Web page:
• paschal candlestick: important symbol of the risen Christ lit during the Easter Vigil on Holy Saturday
  • rubric: the term for the Catholic rules concerning Divine service, or the administration of the sacraments viz initiation (into the Church, the body of Christ), Baptism, Confirmation, and the Eucharist; healing, consisting of Penance and Anointing of the Sick; service: Holy Orders including matrimony
  • hind: female deer;
  • dip: immerse briefly in water;
  • towel: wipe dry;
  • chrism: oil and balsam, consecrated and used for anointing at baptism;
  • water breathed on; reference to insufflation: ritual practice by which the priest breathes on baptismal water to transmit good and banish the devil;
  • psalmist: composer of a psalm;


  • sonnet in in 6 sentences; lines 9-11 syllables; rhyme scheme abab cdcd efefgg;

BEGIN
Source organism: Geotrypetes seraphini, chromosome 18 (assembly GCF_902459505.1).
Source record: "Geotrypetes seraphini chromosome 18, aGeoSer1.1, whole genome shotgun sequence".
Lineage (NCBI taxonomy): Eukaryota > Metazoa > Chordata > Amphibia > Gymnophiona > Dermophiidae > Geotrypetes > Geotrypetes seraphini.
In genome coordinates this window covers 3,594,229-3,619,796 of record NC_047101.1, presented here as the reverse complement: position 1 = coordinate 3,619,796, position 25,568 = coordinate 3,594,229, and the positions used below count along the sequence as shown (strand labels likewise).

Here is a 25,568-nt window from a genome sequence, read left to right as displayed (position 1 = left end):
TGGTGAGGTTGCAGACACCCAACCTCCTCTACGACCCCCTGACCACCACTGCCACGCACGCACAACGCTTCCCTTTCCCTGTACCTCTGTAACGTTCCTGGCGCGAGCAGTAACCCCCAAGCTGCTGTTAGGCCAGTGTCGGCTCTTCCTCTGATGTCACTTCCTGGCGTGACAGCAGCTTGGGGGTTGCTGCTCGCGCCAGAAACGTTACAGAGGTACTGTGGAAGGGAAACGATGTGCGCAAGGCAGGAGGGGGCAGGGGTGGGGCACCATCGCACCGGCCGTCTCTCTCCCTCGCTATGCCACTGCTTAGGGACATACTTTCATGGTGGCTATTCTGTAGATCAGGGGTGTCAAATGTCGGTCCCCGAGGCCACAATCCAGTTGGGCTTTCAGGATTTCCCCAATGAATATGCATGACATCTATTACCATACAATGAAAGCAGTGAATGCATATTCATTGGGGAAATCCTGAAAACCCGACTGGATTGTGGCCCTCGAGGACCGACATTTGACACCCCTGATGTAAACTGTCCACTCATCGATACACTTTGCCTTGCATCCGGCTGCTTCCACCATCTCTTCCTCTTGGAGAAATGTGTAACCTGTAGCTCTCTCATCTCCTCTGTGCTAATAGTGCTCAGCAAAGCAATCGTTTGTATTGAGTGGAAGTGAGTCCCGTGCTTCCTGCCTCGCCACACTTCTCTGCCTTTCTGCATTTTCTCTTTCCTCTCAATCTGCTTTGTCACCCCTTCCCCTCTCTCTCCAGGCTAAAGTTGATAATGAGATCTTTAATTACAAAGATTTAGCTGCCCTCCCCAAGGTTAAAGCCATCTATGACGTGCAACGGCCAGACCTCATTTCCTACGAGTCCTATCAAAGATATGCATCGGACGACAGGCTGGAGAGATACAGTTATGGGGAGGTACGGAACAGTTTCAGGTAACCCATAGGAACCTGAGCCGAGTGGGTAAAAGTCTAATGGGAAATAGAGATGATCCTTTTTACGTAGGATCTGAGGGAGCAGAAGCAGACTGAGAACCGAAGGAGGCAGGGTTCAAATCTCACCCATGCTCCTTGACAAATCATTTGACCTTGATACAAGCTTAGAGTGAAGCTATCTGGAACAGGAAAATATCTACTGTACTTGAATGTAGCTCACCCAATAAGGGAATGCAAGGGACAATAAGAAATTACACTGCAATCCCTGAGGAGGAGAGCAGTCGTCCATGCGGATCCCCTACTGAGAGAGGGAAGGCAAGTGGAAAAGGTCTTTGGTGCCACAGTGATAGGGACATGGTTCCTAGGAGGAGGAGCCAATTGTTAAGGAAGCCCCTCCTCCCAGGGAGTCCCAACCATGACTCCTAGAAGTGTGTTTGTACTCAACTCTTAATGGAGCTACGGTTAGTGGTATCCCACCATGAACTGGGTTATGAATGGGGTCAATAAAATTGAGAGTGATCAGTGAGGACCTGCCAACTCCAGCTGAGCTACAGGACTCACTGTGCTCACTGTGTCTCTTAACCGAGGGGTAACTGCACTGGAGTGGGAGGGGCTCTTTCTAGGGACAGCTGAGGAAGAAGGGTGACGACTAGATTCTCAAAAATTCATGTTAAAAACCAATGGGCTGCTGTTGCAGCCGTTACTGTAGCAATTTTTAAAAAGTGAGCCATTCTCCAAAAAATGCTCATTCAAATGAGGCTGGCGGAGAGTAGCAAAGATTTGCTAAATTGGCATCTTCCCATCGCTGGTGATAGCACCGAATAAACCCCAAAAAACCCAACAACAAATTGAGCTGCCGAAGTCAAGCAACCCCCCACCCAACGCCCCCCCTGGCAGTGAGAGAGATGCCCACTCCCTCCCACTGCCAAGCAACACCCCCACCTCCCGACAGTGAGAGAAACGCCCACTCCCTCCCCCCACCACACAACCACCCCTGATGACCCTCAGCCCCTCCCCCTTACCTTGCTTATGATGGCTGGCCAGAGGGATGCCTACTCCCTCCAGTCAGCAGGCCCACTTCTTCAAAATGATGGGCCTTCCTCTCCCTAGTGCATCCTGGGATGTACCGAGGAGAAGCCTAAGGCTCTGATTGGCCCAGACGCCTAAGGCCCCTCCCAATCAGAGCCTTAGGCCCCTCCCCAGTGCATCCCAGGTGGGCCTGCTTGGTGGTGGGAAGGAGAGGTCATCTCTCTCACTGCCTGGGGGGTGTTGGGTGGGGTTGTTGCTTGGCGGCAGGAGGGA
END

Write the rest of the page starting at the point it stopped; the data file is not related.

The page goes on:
• a kind of mini volta at line 9 moves from visual detail to inner need but a second shift in the final couplet achieves the real aim of the piece: personal requiem;
  • Catholic terms and concepts unfamiliar to non-Catholics and non-churchgoers;
  • assonant effects:[i:] Easter…week…be kneeling…each…we…streams…breathed…tears…been; [əʊ ] Holy… elbow to elbow…so my soul; [ei] days…phase…incensation; [ai] high…fire……outcry…pride…night; [ʌ]flush…Sons and Lovers…other up…front; [æ] paschal candlestick……glad……packed; [i]dippings…towellings…tinkle…incensation…mixed…chrism…with…psalmist;
  • alliterative chains: front of mouth [l] [w][h]; reprises of alveolar [t/d], bilabial [p/b], velar [k/g] nasals [m/n], sibilants [s/z/sh], labio-dental [f/v];